Carolyn’s dad was a level-headed and practical guy who used to say “Better to be safe than sorry” so often that I had it printed on T-shirts for both of us. He thought that was pretty funny, so he’d wear it to the office under his work shirt and whenever anybody did something stupid on the manufacturing line, he’d pull his shirt open like Clark Kent and say “See! Right here! Better safe than sorry!” The line guys always got a kick out of that.
One day we had a meeting with some folks who were starting up a new construction company in Los Angeles. They were looking to place big orders for a contract they were bidding on to construct a bunch of office buildings and apartment complexes in Beverly Hills and West Hollywood. They were making the rounds and getting budgets to make sure they could do the job for the money they were asking for in case their bid went through.
Carolyn’s dad didn’t like dealing with new companies in speculative situations where the order might not even come through, so he left it to me to take them out to lunch and walk them through inventory, prices, stock, and the rest. They were very LA, real showy, not the sort we were used to seeing in Davenport. When they asked what I did when I wasn’t doing what I was doing, I said I was interested in architecture and the head of the company invited me to send him some of my stuff. I figured he was just being friendly or softening me up to try and get a better deal, but I sent him some of my blueprints anyway, assuming that’d be the end of it.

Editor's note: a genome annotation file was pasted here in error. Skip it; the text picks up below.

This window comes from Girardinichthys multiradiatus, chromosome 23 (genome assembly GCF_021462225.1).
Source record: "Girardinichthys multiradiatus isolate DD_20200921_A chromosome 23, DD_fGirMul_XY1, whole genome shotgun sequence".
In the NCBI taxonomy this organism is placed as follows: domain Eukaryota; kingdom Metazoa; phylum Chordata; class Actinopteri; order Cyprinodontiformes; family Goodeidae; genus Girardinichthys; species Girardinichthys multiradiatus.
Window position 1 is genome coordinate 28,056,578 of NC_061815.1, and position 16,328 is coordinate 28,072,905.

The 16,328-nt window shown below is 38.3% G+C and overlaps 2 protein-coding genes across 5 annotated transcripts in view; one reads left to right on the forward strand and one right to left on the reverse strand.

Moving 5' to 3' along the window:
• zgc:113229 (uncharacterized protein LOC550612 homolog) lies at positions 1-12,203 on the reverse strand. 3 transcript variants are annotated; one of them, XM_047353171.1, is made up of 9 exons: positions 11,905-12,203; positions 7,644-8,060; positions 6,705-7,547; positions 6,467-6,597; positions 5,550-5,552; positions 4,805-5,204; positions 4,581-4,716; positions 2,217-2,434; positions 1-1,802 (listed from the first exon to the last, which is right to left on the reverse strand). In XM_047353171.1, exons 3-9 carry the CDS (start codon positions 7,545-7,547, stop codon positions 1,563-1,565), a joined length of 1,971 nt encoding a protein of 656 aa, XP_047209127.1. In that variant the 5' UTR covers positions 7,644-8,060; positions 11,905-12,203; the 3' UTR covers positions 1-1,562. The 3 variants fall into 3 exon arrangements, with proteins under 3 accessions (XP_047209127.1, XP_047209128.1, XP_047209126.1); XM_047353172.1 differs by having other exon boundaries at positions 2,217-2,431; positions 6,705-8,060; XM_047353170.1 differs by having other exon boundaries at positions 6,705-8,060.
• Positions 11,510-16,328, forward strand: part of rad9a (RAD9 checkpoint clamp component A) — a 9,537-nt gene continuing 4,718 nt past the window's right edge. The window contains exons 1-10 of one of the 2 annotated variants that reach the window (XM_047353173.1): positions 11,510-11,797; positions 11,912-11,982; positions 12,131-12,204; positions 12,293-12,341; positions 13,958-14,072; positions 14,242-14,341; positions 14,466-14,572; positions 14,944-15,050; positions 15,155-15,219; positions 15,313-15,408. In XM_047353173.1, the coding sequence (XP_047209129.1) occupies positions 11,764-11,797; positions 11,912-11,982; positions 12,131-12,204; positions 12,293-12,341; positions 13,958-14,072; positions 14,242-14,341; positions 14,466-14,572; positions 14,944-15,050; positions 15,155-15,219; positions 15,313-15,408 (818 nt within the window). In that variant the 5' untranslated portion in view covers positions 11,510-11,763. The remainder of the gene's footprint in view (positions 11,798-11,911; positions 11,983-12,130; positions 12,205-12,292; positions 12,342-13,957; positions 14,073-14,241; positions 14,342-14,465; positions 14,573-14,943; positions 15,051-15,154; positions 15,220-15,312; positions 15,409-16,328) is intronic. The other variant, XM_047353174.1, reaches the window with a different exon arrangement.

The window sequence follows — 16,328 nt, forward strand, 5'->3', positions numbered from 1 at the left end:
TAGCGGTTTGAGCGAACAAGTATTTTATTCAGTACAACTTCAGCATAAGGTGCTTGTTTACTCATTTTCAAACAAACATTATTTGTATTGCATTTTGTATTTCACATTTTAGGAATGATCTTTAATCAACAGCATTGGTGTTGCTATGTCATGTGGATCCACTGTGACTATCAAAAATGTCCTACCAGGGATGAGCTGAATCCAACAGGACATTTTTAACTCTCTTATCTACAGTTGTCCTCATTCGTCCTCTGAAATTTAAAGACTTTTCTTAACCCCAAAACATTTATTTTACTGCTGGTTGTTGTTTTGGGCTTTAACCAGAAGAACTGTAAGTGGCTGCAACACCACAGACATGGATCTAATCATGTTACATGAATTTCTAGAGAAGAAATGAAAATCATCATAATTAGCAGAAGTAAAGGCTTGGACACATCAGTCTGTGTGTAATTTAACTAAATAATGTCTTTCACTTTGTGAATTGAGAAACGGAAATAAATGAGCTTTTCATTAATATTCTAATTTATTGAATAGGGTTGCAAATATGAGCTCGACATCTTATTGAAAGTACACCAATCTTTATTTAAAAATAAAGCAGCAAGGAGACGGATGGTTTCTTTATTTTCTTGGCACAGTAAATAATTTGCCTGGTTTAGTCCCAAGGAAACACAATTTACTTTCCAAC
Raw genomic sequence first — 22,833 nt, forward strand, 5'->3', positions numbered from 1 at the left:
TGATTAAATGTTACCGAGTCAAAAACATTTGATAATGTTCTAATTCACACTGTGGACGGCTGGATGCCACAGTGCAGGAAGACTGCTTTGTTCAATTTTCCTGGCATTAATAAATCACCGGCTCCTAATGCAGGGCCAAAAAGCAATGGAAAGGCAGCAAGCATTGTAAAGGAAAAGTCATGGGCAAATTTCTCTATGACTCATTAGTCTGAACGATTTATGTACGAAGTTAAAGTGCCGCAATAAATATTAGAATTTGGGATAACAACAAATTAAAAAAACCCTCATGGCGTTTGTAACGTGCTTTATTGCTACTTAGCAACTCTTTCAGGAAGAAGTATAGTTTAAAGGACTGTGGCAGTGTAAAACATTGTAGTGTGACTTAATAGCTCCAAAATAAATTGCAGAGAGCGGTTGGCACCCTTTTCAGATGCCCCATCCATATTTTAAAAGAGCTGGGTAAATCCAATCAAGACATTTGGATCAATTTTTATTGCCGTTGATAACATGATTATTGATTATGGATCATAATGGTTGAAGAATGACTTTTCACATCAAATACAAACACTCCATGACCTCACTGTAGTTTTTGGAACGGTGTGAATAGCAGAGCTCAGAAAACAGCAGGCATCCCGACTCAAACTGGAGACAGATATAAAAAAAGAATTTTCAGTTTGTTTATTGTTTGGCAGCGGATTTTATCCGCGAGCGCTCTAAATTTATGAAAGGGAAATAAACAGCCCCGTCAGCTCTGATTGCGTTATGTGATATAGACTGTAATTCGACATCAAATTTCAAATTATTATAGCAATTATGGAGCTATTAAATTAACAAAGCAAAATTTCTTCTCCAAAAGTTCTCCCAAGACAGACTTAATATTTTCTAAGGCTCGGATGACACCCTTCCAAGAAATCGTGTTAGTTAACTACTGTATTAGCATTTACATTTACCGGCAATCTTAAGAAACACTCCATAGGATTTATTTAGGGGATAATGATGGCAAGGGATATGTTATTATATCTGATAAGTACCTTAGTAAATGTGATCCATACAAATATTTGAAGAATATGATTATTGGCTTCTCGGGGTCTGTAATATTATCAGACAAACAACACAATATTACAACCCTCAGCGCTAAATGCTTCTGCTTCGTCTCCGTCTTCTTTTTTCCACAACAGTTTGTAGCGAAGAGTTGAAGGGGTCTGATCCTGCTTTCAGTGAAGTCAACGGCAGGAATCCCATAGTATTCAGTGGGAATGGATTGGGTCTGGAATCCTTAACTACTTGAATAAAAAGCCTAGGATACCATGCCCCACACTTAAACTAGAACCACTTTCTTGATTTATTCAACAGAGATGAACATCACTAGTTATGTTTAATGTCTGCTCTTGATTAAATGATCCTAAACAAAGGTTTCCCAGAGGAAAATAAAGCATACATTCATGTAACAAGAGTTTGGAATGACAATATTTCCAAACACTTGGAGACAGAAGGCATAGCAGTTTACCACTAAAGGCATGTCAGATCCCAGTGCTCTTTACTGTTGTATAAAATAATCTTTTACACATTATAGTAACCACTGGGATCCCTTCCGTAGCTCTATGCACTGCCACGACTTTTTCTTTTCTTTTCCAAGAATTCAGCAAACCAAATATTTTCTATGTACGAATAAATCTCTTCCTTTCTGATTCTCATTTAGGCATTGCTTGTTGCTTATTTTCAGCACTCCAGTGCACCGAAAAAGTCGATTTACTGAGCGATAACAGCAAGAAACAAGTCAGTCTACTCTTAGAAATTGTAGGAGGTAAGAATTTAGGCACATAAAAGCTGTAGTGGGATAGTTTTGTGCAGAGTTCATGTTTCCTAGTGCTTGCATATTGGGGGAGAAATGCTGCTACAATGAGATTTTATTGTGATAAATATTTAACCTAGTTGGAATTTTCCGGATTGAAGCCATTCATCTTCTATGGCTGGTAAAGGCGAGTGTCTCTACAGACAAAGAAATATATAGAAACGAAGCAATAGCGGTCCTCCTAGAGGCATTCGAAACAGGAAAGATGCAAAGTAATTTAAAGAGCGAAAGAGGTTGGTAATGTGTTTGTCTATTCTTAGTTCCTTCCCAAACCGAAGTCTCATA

They called back on a Wednesday a few weeks later to say they were close to making their deal, but the guy in the Architect II position, who does smaller designs that the lead man doesn’t have time for, had left to take another job. They felt that some of the designs I’d sent them were in line with what they had in mind, and if I came on board in the Architect II position, it’d save them a lot of time training someone to see things their way. They had to move fast because they were supposed to submit the final bids in two weeks with all the positions locked and loaded, so they’d need a firm yes or no by that Friday. If I wanted the job, I’d have to be on a plane to LA first thing Monday morning. I asked my folks what they thought I should do, but they didn’t know architecture as well as I did, and said it was up to me.
Carolyn and her father understood how I might find the idea exciting, but there was an awful lot at risk. This was a new company that hadn’t done any previous work, applying for a contract they might not get. And that Monday a bunch of buyers were coming in for a contractors’ convention in Des Moines and I’d already said I’d be there to help with sales and logistics.
“If you put all the reasons to do it on the left side of a page,” her dad said, “and all the reasons not to do it on the right, it seems to me the right side is a lot longer than the left side.”
I really wanted to give it a shot, but Carolyn helped me see that he was right: the situation was just too uncertain to take that kind of risk. Besides, even if they got this contract, there was no guarantee they’d get another one later. Most new construction companies go out of business inside a year. I could end up quitting my job and moving to LA only to find myself out of work in six months with no prospects and no guarantee that her dad could hold my job open.
So that Friday, I called and said I appreciated the offer but would have to decline. They were very kind and understanding about it.